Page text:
Ericsson and Nokia are each boasting 5G-related gains at the other's expense amid analyst skepticism about recent improvements in their mobile market share, and signs that Huawei is still in the ascendant.
Top executives from the European equipment vendors have clashed over their respective positions in the mobile infrastructure market as they seek to capitalize on a shift to the next-generation mobile technology and a US-led backlash against China's Huawei, the world's biggest technology supplier to communications service providers.
Arun Bansal, the head of Ericsson's business in Europe and Latin America, said there is "no doubt" his company has taken market share from Nokia and that his Finnish competitor's recent claim to have signed 42 5G contracts is suspect because "revenues only come with the launch of networks."
"There are nine globally, and eight are with Ericsson… One of our nearest [competitors] has not managed to launch a single 5G network yet in Europe or America," he told Light Reading in a clear reference to Nokia during a recent meeting in central London. "We are able to win share against Nokia because no operator wants to be late in 5G initial deployment."
Reporting results for the first quarter, Nokia was unable to book around €200 million ($226 million) in 5G revenues in North America because its software was not deemed to be commercially ready. Those revenues, which it expects to book later this year, would have been the difference between sales growth of 10% and the 4% it reported.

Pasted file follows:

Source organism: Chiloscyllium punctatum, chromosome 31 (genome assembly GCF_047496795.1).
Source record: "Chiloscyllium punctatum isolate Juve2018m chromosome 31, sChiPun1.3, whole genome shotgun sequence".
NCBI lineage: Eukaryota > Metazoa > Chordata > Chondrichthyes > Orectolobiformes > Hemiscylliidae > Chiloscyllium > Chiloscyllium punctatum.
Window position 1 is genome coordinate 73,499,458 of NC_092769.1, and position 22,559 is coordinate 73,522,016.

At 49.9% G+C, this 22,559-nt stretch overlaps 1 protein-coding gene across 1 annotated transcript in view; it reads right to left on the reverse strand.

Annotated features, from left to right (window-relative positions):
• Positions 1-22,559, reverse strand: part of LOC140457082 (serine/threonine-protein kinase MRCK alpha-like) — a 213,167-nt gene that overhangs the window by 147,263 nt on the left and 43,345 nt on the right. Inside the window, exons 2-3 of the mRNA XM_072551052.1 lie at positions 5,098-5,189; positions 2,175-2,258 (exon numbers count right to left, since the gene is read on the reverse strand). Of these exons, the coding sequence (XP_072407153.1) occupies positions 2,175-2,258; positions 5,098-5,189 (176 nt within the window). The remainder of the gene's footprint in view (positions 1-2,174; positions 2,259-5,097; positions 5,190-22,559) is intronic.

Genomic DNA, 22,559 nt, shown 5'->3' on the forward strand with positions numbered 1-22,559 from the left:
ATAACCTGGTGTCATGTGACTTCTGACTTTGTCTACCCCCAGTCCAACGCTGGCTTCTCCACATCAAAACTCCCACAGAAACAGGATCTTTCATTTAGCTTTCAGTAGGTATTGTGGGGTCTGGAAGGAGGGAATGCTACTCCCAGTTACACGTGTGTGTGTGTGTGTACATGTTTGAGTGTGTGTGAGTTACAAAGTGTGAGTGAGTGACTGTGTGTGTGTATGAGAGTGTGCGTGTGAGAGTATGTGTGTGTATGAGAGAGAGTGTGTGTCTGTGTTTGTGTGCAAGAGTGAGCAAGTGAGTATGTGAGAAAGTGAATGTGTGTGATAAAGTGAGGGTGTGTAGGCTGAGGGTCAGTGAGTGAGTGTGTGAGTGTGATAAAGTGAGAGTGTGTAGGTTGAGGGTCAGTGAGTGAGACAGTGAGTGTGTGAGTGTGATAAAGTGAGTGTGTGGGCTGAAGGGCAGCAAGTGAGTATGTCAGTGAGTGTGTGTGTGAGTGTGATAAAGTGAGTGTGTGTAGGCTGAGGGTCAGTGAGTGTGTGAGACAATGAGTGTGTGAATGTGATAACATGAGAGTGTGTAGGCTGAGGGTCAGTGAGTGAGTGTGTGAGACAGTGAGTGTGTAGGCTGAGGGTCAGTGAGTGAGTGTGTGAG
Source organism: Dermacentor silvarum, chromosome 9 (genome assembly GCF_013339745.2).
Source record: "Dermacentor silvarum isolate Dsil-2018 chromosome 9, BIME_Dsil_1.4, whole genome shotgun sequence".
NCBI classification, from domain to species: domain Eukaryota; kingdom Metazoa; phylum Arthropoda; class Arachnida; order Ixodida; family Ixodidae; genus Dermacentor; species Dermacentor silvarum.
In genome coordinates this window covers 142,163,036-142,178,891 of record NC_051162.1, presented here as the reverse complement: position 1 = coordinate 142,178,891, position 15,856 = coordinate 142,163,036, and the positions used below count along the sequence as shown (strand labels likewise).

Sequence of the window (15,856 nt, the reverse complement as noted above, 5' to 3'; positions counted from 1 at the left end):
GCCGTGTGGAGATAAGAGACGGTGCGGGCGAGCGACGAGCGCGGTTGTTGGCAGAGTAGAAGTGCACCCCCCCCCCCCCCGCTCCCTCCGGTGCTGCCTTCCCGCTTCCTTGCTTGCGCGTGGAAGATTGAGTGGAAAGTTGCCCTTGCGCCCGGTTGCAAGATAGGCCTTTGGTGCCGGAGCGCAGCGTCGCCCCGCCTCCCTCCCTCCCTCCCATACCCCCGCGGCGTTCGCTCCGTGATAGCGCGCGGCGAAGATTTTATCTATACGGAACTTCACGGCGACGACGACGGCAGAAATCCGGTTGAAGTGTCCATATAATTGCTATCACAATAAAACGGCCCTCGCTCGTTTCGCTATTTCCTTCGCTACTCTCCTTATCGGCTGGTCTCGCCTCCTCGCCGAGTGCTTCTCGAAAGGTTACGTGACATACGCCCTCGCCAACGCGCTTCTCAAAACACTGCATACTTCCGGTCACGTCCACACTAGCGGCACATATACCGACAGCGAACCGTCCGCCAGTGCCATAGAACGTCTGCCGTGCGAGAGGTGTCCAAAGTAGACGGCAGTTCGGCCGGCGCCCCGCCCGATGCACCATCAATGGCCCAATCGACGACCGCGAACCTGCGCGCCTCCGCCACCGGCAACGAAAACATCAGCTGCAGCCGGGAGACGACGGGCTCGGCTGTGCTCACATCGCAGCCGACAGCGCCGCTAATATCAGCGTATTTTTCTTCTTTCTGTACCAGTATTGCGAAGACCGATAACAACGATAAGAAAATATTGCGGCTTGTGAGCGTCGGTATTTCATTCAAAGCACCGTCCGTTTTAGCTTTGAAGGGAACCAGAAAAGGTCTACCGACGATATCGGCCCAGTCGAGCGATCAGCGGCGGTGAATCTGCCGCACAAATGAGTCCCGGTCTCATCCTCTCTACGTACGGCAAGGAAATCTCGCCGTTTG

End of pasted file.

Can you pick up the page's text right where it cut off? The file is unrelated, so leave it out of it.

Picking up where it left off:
Ericsson has also not encountered the same 5G interoperability problems flagged by Nokia, Bansal insisted. "We are probably the only vendor that has done 5G interoperability testing with all chipset vendors," he said. "That is a unique advantage compared with our competitors."
Nokia held interoperability problems partly responsible for its weak set of first-quarter results. Its "mobile access" revenues fell 2% organically, compared with the year-earlier quarter, while Ericsson's were up 10% on a constant currency basis over the same period.
Michael Genovese, an equity analyst with MKM Partners, thinks Ericsson's involvement in Verizon's "non-standards-based fixed 5G project" largely explains the sales difference between the two vendors in the first quarter.
Rajeev Suri, Nokia's CEO, insists interoperability is an issue for the whole industry, and not just Nokia. "The experience isn't great now with 5G," he told Light Reading at the company's London office this week. "If you want to get deeply technical, the chipsets being used now in the first commercial rollouts will change very quickly. They are not the ones that are backwards-compatible."
Ericsson currently boasts 21 5G contracts with named customers worldwide. Eight of those operators -- AT&T, Etisalat, KT, SK Telecom, Sprint, Swisscom, Telstra and Verizon -- have now launched 5G services using Ericsson's equipment, it says.
The Swedish vendor is also replacing Nokia as a radio access network (RAN) vendor in Vodafone's UK network and Deutsche Telekom's German one.
But Nokia says it has replaced Ericsson more often than it has been replaced. "With our Nordic rival, when there are swaps we win two-thirds of the time," said Suri. "We have a good track record against them."
Nokia has not disclosed details of these "swaps," inviting criticism from Bansal. "I would love Rajeev to name a single one," he said. "I would love to learn that."
Suri confirmed that all 42 of Nokia's 5G deals have come from existing 4G customers, of which the Finnish vendor claims 350 in total. One-half of those 5G deals are for "end-to-end" business, he said, meaning they cover more than just the radio and core elements of the network.
"Sometimes we are taking share in that footprint," he said when pressed about the market share claims. "In the radio footprint, our share grew in the US with the move from 4G to 5G."
The fierce rhetoric points to the opportunity for a vendor landgrab as operators shift from one generation of mobile technology to another. Börje Ekholm, Ericsson's CEO, has indicated that profitability may take a hit this year as Ericsson competes for work that is strategically important in the long run.